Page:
Patterns

Among the excellent columns online this morning are several that note patterns observable in the current political circumstances. The opening paragraphs in Charles Krauthammer’s “Going Apoplectic” make the case that the current Democratic apoplexy is a peculiar kind of recurring phenomenon:

Upon losing a game at the 1925 Baden-Baden tournament, Aaron Nimzowitsch, the great chess theoretician and a superb player, knocked the pieces off the board, jumped on the table and screamed, “How can I lose to this idiot?”
Nimzowitsch may have lived decades ago in Denmark, but had the soul of a modern American Democrat. After all, Democrats have been saying much the same — with similar body language — ever since the erudite Adlai Stevenson lost to the syntactically challenged Eisenhower in 1952. They said it again when they lost to that supposed simpleton Reagan. Twice, would you believe. With George W. Bush, they are at it again, and equally apoplectic.

Rich Lowry’s column “The McCain myth” observes the pattern in the public positions taken by John McCain:

Well, on almost any issue not directly related to the war on terror, McCain can be expected to come down on the side not of the conservatives, the liberals, the Republicans or the Democrats, but of the journalistic clerisy. Determine what the conventional wisdom of the press is (in this case that the Swift Boat vets are discreditable), and there John McCain will be, standing like a stone wall.

As Lowry notes, the object of McCain’s most recent anathemas is the Swift Boat Veterans for Truth group. In his Wall Street Journal column “We’re not GOP shills,” Swift Vets leader John O’Neill himself observes a pattern:

We have faced assaults on our character, motives, personal backgrounds and honesty. We are told that Mr. Kerry’s camp has prepared attack dossiers on the members of our organization. I have been charged with being a Republican shill. But for more than 30 years, I have been non-political, and have voted for as many Democrats as Republicans. In truth, I consider myself a political independent, regardless of how John Kerry and his supporters try to characterize me.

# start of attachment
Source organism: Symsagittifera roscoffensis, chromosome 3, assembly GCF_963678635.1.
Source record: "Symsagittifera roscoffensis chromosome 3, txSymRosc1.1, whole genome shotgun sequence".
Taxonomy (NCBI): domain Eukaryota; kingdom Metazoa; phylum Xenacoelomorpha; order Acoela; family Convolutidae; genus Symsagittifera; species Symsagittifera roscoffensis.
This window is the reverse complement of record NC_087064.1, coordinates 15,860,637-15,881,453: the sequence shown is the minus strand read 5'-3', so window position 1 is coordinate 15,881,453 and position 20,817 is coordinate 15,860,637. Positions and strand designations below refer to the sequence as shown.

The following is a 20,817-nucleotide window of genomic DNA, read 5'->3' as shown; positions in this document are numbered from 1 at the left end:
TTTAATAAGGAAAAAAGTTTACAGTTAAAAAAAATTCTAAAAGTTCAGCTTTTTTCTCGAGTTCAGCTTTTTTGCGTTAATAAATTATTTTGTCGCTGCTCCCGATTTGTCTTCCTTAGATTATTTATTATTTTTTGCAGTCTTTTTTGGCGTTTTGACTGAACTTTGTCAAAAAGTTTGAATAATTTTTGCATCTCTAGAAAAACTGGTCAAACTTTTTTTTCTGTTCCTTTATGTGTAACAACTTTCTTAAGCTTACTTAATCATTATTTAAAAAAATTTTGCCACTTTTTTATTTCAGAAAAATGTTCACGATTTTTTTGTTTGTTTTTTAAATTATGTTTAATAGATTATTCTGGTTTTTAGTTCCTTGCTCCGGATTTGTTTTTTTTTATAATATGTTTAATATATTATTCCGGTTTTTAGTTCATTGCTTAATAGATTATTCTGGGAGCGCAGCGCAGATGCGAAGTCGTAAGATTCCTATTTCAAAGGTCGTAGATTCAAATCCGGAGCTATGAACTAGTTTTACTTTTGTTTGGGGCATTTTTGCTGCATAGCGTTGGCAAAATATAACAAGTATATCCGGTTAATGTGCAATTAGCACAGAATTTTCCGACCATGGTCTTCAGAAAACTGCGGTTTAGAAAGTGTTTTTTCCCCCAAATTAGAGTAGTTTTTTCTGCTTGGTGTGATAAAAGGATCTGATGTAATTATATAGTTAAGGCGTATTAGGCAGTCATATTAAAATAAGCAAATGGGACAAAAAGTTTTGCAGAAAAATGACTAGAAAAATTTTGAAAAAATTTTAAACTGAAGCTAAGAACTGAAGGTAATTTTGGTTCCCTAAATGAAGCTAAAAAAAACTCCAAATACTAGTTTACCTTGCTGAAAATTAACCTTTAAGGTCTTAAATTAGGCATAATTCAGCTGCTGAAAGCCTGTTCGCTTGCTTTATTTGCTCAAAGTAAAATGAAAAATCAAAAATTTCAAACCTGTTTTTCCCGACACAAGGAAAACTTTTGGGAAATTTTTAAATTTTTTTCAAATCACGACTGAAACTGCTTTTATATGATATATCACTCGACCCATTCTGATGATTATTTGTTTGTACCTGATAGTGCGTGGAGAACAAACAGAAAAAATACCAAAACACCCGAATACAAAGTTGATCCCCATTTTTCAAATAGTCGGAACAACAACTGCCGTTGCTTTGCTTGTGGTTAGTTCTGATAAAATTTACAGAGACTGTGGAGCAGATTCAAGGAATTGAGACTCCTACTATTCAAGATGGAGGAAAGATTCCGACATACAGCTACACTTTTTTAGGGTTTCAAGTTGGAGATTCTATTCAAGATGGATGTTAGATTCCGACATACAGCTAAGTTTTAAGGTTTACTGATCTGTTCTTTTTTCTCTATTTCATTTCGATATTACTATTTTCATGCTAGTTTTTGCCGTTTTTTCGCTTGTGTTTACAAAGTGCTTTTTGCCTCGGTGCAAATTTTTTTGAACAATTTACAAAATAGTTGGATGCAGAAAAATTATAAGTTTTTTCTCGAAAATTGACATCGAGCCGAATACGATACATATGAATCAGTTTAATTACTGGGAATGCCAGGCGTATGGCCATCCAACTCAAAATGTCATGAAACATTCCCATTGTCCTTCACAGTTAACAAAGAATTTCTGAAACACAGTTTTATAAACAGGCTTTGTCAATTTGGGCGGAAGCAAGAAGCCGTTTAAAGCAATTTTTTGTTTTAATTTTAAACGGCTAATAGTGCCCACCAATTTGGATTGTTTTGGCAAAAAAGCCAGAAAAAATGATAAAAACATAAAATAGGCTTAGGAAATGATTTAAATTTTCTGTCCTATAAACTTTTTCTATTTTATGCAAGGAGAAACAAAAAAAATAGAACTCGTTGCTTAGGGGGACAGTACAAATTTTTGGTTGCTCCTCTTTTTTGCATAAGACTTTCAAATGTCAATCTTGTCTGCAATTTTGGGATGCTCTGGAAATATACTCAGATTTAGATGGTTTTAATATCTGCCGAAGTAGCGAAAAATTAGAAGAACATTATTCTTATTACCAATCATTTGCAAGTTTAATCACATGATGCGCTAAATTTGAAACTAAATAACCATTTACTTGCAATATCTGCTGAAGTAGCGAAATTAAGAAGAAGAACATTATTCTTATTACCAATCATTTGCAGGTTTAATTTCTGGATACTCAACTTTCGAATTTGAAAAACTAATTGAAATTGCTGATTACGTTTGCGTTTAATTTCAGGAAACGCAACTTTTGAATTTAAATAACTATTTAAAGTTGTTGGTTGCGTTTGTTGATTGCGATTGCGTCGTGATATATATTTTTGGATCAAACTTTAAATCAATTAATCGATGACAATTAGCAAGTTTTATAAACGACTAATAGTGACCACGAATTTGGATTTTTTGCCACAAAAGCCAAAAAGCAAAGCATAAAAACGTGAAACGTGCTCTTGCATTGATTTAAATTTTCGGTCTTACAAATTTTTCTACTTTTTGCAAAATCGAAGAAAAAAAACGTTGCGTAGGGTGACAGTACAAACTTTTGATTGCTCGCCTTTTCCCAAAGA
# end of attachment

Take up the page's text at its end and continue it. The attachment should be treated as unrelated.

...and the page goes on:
The Kerry-Edwards camp has threatened TV stations with libel suits should they choose to run our ads. Mr. Kerry has filed a complaint with the FEC, seeking to silence us.
How many different ways will John Kerry devise to ask President Bush to condemn our ads and squash our book? Why, Mr. Kerry, are our charges as a 527 group unacceptable to you, while the pronouncements from 527 groups favorable to you are considered acceptable, regardless of stridency and veracity? And we do not have a George Soros, willing to drop millions into our modest group. We control our message. To date, we have received $2 million from 30,000 Americans who have donated an average of around $64.
Mr. Kerry, we ask you not to repeat the same mistake you made when you returned from war: Please stop maligning your fellow veterans.

O’Neill concludes with a demand that implicitly observes the consistent pattern of Kerry’s conduct regarding the evidence of Kerry’s service in Vietnam:

Dealing with us should be easy. Just answer our charges. Produce your Vietnam journal and notes, and execute Standard Form 180 so the American people can see your complete military record–not just the few forms you put on your website or show to campaign biographers.

O’Neill’s allusion in the last sentence is to Kerry’s authorized hagiographer Douglas Brinkley and to Brinkley’s book Tour of Duty. Brinkley’s book fails to document any secret mission to Cambodia by Kerry and its silence is a prime piece of evidence against Kerry’s Christmas in Cambodia fable.
Now that the blogosphere has exhaustively documented the Christmas in Cambodia fable and the Kerry campaign itself has retracted it, inquiring minds want to know: Where is Douglas Brinkley? His disappearance itself appears to be part of the pattern observed by O’Neill at the end of his column.

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